• In the teaching lab we recommend that alternate teams prepare low or high percent gels, with each team exchanging samples with a team that prepared the other type gel. Each team, then, would load its set of samples, appropriate standards, and another team’s samples on its gel, and have its samples loaded onto another percent gel as well. In addition to expanding the range of resolution of bands, this practice allows comparison between identical fractions prepared by different teams, to control for inconsistencies in fractionation, sample preparation, etc.
  • Cassettes
  • There are many systems for setting up gel cassettes, some of which are quite expensive. A simple ‘mini-slab’ gel system can be put together for a surprisingly little amount of money and does the job quite well. Our teaching program has done well using projector slide cover glasses (Kodak cat. #140 2130) as cassette plates, with casting stand, running stands, combs and spacers supplied by Sam Lee Custom Crafting, P.O. Box 130973, Houston, Texas 77219, tel.#713-861-4636). The procedure described here employs that system.
  • We use casting stands to prepare the mini-slab gels. Two clean plates with two teflon spacers make a single cassette. We stack the cassettes upright in the stand with the bottoms of the cassettes tight to the bottom of the stand, using modeling clay to seal a thick acrylic cover in place against the last cassette to make a water-tight chamber. Using a well-former (comb) as a template, we mark a fill line about a centimeter below the bottom of the comb for the height of the first (separating) gel solution.
  • Notes on cassette preparation
  • The bevels are not essential, but they aid in the insertion of combs when the stacking solution is poured.
  • Spacers can be straighted with a thin spatula after assembly.
  • The stand must be upright, or else leaks are likely.
  • Air gaps between clay and the front cover will result in leaks.
  • Since acrylamide is toxic, the stand should be placed in a tray or on absorbent paper prior to pouring the gel mix, to confine any leaks.
  • Separating Gel Preparation
  • The total volume between the plates of our gel cassettes is ten ml, so if we prepare 10 ml separating gel mix per cassette we have more than enough. We typically prepare three cassettes per stand and use the best one of the three. From 30% acrylamide stock (see notes below) we prepare gels of composition 7 to 15% acrylamide, depending on the range of proteins that we wish to separate. Our separating gel buffer stock (4x concentrated) consists of 0.4% SDS, 1.5 M Tris-Cl, pH 8.8. Per cassette, we mix 2.5 ml buffer stock and sufficient acrylamide stock so that when the mix is brought to final volume with distilled water we have the desired percent acrylamide monomer.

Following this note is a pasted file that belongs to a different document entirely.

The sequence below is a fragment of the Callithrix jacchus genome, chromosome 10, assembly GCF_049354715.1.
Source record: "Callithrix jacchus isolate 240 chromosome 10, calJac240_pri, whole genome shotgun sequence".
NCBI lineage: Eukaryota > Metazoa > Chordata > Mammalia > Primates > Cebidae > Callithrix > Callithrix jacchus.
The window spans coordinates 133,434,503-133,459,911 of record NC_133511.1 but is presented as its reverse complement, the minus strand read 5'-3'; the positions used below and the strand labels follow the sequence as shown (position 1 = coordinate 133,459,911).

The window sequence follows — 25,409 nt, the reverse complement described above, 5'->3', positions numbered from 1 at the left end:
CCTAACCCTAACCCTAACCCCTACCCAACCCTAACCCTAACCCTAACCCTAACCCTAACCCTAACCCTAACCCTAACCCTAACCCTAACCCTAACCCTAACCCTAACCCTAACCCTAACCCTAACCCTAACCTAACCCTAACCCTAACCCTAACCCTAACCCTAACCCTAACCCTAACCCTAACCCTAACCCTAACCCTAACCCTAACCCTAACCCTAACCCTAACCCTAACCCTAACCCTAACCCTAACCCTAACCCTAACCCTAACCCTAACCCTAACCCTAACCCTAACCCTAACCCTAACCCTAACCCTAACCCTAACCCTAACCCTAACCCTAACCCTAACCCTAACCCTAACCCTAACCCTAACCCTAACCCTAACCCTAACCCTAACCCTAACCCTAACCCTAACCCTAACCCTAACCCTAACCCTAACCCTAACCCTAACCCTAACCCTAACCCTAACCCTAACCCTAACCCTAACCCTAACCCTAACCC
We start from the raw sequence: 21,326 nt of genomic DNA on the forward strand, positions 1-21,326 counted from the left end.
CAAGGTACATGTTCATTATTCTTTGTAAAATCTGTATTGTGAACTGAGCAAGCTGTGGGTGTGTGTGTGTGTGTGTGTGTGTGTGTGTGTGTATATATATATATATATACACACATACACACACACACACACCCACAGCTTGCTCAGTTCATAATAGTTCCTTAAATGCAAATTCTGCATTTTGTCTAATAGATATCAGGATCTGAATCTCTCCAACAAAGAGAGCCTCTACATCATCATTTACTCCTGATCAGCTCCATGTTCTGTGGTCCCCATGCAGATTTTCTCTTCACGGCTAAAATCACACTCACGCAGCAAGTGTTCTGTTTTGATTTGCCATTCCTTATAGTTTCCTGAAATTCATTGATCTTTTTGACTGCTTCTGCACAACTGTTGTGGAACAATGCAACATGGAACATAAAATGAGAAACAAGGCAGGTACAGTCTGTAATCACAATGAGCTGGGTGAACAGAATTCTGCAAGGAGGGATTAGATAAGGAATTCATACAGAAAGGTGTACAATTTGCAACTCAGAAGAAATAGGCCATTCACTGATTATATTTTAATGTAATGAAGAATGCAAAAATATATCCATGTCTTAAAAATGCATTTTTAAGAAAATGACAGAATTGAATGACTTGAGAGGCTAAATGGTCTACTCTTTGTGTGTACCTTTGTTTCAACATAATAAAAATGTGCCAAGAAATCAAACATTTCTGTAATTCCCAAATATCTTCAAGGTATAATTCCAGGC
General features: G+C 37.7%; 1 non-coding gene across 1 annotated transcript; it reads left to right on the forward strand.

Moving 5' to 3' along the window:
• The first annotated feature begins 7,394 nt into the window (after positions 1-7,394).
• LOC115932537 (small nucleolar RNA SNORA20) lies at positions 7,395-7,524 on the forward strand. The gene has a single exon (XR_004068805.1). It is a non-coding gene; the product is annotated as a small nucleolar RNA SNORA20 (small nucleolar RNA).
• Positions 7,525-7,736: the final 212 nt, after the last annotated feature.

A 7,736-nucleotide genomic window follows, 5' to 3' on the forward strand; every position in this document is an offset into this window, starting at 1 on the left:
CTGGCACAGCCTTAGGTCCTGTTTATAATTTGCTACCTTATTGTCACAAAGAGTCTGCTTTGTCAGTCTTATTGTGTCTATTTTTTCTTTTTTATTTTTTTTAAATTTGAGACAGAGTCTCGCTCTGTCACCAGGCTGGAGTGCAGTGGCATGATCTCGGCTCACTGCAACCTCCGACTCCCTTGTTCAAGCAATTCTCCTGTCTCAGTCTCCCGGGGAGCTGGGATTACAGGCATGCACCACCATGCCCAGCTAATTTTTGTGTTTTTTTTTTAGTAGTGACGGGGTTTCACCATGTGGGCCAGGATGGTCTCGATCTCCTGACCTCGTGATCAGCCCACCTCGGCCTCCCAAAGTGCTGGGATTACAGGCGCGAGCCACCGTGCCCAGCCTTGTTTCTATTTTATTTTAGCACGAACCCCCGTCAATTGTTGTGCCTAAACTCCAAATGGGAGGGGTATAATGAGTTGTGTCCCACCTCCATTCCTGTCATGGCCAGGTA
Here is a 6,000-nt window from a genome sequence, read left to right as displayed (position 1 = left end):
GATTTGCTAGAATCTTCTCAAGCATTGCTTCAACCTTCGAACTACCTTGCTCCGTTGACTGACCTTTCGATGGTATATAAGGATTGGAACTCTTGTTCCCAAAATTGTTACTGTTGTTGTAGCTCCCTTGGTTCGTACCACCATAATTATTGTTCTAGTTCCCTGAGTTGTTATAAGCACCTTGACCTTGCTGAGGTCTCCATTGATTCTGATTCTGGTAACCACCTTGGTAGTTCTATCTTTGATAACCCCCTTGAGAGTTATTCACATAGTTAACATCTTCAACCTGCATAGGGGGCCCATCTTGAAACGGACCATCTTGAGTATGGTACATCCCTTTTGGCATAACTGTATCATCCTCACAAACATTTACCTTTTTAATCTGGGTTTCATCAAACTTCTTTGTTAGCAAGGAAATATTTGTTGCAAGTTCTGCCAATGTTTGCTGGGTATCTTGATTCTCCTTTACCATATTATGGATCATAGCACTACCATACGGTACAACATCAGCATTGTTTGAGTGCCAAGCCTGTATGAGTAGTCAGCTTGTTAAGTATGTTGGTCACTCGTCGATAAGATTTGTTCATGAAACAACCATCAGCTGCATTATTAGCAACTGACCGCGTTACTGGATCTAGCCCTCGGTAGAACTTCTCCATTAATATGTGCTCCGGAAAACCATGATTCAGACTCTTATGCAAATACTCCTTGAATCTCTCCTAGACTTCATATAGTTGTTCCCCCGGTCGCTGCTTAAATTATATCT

• Acrylamide polymerizes spontaneously in the absence of oxygen, so the polymerization process involves complete removal of oxygen from the solution. Polymerization is more uniform if the mix is de-gassed to remove much of the dissolved oxygen, by placing it under a vacuum for 5 minutes or so before polymerization. We initiatiate polymerization by adding freshly prepared10% ammonium persulfate (AP) to the mix followed by N, N, N’, N’-tetramethylethylenediamine (TEMED). The amounts of each depend on the quality of acrylamide used, and should be determined in advance by trial and error. We usually start with 100 µl AP and 10 µl TEMED per 10 ml gel mix, and see how it goes. Once the catalysts are added, polymerization may occur quickly, thus it is necessary to have the casting stand completely ready and to have the overlay solution ready to go (see below). After swirling to mix, we simply pour the solution into the space occupied by the cassettes. The cassettes will self-level eventually, but leveling can be hurried along by adding solution to selected cassettes with a pasteur pipet. Excess solution can be removed by tipping the apparatus and pulling off the excess with a pipet, so that the final level is at the fill mark.
  • Immediately after pouring the gel mix, it must be overlaid with water-saturated butanol to an additional height of 0.5 cm or so (butanol is the top layer in the stock container). Adding butanol to a single cassette will drive the acrylamide mix down, raising the level in the others, so care must be taken to distribute the butanol equally among the cassettes. The purpose of butanol is to produce a smooth, completely level surface on top of the separating gel, so that bands are straight and uniform. Butanol holds very little water in solution, forming a neat layer on top, which is why we use it. Water would make an effective overlay but would mix with the acrylamide solution, diluting it. In fact, the butanol we use is saturated with water so that it does not dry out the gel mix.
  • Polymerization can be confirmed by pulling some of the remaining gel mix into the pipet, allowing it to stand, and checking it after 10 min or so. When the gel mix can no longer be expelled by squeezing the bulb, the separating gel is set. It should not take more than 15 minutes for any of the gel mixes to polymerize. If it hasn’t gelled by that time, something is probably wrong. Often, first time “gel makers” are misled into thinking the gel hasn’t polymerized because the top 0.5 ml or so of the gel mix does not set (some oxygen reaches it through the overlay).
  •  
  • Stacking gel preparation